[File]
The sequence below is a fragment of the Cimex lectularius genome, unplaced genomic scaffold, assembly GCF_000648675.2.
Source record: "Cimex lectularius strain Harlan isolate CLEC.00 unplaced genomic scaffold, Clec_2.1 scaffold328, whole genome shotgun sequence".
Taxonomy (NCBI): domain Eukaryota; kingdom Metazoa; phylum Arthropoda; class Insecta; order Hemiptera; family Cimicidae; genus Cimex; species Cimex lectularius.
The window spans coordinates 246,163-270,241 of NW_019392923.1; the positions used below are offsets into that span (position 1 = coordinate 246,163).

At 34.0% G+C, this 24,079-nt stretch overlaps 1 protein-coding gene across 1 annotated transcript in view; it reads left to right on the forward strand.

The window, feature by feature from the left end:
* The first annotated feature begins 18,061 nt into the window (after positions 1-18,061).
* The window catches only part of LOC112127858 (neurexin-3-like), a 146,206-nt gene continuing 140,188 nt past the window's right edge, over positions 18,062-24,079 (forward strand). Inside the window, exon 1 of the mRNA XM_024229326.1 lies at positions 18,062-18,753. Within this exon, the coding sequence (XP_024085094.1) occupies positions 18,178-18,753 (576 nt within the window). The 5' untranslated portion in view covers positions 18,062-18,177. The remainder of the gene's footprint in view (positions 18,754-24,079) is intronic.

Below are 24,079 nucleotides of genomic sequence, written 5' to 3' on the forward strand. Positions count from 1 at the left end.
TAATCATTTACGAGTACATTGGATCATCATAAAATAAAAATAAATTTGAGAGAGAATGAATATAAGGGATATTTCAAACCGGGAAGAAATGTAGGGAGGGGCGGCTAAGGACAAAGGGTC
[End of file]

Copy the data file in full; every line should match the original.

The sequence below is a fragment of the Cimex lectularius genome, unplaced genomic scaffold, assembly GCF_000648675.2.
Source record: "Cimex lectularius strain Harlan isolate CLEC.00 unplaced genomic scaffold, Clec_2.1 scaffold328, whole genome shotgun sequence".
Taxonomy (NCBI): domain Eukaryota; kingdom Metazoa; phylum Arthropoda; class Insecta; order Hemiptera; family Cimicidae; genus Cimex; species Cimex lectularius.
The window spans coordinates 246,163-270,241 of NW_019392923.1; the positions used below are offsets into that span (position 1 = coordinate 246,163).

At 34.0% G+C, this 24,079-nt stretch overlaps 1 protein-coding gene across 1 annotated transcript in view; it reads left to right on the forward strand.

The window, feature by feature from the left end:
* The first annotated feature begins 18,061 nt into the window (after positions 1-18,061).
* The window catches only part of LOC112127858 (neurexin-3-like), a 146,206-nt gene continuing 140,188 nt past the window's right edge, over positions 18,062-24,079 (forward strand). Inside the window, exon 1 of the mRNA XM_024229326.1 lies at positions 18,062-18,753. Within this exon, the coding sequence (XP_024085094.1) occupies positions 18,178-18,753 (576 nt within the window). The 5' untranslated portion in view covers positions 18,062-18,177. The remainder of the gene's footprint in view (positions 18,754-24,079) is intronic.

Below are 24,079 nucleotides of genomic sequence, written 5' to 3' on the forward strand. Positions count from 1 at the left end.
TAATCATTTACGAGTACATTGGATCATCATAAAATAAAAATAAATTTGAGAGAGAATGAATATAAGGGATATTTCAAACCGGGAAGAAATGTAGGGAGGGGCGGCTAAGGACAAAGGGTC